Commodore 64: a visual Commpendium, celebrates one the most popular home computers of all time. It takes you on a journey through the C64’s varied and colourful gaming library. Starting in 1982 with early releases like Jupiter Lander and Beach Head, we travel forward through the decades.
Launched in 1985, the Amiga ushered in a new age of home computing. With its powerful 16-bit Motorola CPU and custom graphics and audio chipsets, it was an instant hit among gamers looking to move on from the eight-bit systems, as well as artists and musicians moving into the digital realm.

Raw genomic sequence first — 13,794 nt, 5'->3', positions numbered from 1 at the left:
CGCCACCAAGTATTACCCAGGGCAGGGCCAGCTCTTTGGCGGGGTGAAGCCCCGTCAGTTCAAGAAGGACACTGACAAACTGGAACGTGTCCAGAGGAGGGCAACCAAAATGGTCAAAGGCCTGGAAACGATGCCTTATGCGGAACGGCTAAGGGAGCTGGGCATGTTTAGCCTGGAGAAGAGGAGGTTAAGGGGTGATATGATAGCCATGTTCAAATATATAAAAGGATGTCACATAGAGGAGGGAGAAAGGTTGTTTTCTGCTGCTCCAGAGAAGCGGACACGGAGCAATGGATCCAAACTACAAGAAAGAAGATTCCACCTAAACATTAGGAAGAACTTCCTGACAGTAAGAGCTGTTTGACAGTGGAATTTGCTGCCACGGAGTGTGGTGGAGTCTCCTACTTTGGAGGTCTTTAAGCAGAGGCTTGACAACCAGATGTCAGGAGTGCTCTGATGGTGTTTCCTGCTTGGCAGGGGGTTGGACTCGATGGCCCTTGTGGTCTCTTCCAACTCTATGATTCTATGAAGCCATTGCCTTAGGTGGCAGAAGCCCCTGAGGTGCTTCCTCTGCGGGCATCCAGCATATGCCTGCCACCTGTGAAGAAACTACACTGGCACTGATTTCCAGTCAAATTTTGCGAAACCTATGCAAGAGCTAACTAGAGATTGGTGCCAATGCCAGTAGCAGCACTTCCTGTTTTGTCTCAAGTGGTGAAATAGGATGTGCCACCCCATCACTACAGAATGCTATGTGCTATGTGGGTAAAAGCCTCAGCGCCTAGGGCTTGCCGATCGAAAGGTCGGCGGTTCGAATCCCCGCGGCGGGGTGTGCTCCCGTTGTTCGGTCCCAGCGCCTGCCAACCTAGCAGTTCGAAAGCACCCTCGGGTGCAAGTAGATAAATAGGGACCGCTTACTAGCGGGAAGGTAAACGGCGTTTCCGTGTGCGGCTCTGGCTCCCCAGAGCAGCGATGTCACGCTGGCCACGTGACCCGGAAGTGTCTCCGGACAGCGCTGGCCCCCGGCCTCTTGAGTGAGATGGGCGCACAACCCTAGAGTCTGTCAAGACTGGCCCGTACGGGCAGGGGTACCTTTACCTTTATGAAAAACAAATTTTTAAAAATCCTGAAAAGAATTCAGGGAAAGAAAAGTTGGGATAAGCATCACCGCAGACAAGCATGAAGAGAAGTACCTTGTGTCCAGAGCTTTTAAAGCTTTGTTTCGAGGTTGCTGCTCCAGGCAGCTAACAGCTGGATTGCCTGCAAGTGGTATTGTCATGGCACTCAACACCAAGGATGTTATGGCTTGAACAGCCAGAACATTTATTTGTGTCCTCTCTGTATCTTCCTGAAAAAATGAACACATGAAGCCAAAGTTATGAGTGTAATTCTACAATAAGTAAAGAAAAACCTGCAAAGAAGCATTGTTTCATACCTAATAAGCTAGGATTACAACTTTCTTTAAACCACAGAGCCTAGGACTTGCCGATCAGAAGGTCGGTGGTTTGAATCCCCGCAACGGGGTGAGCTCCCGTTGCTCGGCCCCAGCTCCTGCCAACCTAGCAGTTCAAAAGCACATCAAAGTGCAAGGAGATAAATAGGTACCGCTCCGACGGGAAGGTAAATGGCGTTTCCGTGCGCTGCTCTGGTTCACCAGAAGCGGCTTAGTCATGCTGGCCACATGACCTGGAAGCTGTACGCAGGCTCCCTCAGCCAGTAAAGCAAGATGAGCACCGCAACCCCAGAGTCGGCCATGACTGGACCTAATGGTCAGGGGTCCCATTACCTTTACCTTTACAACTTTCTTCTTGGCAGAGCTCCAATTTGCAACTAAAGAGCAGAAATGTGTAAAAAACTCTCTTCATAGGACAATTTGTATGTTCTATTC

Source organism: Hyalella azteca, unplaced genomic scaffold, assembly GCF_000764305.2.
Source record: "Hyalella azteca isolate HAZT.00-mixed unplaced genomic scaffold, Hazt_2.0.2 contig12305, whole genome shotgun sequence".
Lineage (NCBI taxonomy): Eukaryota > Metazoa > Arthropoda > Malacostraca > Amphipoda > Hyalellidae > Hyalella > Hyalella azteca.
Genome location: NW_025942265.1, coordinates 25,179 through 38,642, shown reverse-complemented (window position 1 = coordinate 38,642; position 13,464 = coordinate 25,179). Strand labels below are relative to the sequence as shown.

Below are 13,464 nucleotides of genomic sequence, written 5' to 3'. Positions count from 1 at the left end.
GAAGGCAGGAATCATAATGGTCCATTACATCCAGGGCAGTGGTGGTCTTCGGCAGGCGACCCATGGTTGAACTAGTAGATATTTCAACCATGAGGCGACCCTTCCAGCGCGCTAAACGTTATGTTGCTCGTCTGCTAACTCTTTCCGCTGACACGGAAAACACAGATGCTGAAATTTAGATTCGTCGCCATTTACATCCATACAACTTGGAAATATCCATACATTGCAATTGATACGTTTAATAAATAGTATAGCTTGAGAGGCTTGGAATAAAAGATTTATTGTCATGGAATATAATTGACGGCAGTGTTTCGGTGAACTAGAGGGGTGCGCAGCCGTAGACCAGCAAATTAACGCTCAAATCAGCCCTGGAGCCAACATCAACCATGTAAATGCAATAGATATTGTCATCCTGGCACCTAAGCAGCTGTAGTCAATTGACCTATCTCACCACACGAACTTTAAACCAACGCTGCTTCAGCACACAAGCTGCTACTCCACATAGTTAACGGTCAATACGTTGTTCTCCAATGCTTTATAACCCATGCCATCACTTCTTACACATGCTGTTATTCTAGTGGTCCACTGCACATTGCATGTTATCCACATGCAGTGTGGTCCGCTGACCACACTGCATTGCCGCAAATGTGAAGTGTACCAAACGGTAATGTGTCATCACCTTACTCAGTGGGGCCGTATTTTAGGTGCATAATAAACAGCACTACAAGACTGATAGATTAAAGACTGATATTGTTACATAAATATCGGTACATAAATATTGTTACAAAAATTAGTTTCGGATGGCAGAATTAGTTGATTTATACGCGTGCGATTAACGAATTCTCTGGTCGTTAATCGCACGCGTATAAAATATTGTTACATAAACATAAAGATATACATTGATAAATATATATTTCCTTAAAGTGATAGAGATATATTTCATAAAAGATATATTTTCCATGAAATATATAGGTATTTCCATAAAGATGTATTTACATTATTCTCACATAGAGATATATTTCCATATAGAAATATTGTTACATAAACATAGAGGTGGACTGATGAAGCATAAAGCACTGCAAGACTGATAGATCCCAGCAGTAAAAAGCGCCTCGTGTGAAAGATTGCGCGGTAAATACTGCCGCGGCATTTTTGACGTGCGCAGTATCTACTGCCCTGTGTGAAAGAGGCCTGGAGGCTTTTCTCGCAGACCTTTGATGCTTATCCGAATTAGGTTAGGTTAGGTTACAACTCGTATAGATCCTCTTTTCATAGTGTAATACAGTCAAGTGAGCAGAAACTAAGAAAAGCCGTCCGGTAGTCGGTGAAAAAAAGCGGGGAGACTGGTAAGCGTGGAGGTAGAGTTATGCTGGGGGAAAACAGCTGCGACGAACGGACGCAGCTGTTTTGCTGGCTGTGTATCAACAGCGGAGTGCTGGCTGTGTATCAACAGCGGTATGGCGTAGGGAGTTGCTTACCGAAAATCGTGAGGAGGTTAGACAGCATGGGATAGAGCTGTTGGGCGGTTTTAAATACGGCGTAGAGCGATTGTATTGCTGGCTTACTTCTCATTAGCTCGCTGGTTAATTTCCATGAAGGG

It wasn’t easy being a Nintendo fan in the early 90s: the wonderful Super Famicom was released in Europe as the Super Nintendo Entertainment System, but it was hobbled by a bordered, 50Hz image and delayed release schedule. True Nintendo fans got hold of a Japanese console and bought their games on the grey import market.
This lavish 572 page book plots the course of the company, from initial successes with Monty Mole, Jack The Nipper and Thing On A Spring, to its ground-breaking Lotus-branded racing games, and eventual purchase by Infogrames in 1999.
The Commodore 64 proved to be a milestone release in the world of computing. Launched in 1982 it immediately captured the imagination of an entire generation of gamers, artists, musicians, crackers and programmers who would push its meagre hardware to create a range of amazing games, demos, art packages, CAD programs and music synthesisers.